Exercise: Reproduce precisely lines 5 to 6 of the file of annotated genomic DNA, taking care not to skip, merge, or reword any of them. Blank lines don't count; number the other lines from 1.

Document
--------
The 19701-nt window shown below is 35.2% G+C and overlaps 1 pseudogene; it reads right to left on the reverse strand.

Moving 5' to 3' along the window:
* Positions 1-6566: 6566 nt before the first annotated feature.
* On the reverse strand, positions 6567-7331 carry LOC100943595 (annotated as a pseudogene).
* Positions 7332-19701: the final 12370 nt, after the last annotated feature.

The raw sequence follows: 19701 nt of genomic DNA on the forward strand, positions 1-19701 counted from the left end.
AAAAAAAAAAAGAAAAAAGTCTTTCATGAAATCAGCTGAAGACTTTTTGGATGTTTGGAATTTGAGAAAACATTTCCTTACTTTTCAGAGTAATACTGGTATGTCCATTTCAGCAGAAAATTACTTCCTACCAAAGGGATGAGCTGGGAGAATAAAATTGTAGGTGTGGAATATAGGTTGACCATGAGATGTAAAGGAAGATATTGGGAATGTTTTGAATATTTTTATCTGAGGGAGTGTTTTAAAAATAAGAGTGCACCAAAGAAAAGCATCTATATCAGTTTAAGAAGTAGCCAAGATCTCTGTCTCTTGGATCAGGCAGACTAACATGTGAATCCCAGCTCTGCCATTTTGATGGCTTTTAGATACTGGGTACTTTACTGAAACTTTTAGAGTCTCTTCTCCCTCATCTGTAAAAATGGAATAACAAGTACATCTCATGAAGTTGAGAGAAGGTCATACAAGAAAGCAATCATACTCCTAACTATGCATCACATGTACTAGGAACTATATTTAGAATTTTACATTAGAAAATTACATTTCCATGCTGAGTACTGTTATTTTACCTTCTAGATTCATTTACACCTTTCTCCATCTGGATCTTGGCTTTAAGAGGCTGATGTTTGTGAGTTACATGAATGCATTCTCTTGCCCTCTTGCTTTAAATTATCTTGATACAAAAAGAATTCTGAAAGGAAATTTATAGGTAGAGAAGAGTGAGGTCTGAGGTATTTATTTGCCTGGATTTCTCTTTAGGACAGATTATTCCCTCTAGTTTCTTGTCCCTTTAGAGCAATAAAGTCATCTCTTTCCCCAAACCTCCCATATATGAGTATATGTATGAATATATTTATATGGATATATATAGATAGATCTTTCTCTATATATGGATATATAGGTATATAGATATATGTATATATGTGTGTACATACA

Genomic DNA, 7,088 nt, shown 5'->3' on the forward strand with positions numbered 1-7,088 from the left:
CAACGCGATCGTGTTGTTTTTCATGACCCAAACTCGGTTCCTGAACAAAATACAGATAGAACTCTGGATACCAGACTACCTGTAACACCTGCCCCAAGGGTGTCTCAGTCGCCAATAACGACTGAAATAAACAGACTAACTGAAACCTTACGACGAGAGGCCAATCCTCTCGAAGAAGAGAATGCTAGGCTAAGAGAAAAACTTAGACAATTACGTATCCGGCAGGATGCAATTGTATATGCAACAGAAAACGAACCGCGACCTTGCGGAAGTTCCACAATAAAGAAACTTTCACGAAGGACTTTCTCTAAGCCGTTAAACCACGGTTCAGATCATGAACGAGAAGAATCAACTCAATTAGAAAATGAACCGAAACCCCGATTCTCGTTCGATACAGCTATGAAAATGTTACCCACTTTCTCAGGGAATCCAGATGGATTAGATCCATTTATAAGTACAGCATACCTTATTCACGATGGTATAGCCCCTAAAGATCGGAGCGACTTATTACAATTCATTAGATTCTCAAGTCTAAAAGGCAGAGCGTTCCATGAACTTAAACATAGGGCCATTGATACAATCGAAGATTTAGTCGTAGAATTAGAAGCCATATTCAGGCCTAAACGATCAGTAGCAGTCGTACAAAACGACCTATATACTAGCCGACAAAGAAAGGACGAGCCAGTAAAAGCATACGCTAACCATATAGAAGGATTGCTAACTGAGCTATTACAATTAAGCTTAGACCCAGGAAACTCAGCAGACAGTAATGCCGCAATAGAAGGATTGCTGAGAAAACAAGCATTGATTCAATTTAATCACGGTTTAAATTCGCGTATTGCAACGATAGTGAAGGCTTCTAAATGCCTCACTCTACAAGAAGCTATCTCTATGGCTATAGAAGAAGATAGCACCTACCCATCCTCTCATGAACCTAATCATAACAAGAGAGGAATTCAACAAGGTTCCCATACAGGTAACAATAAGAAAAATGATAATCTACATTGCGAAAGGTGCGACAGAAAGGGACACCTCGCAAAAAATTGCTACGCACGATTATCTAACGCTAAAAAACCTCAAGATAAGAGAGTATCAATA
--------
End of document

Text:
* Positions 7332-19701: the final 12370 nt, after the last annotated feature.

The raw sequence follows: 19701 nt of genomic DNA on the forward strand, positions 1-19701 counted from the left end.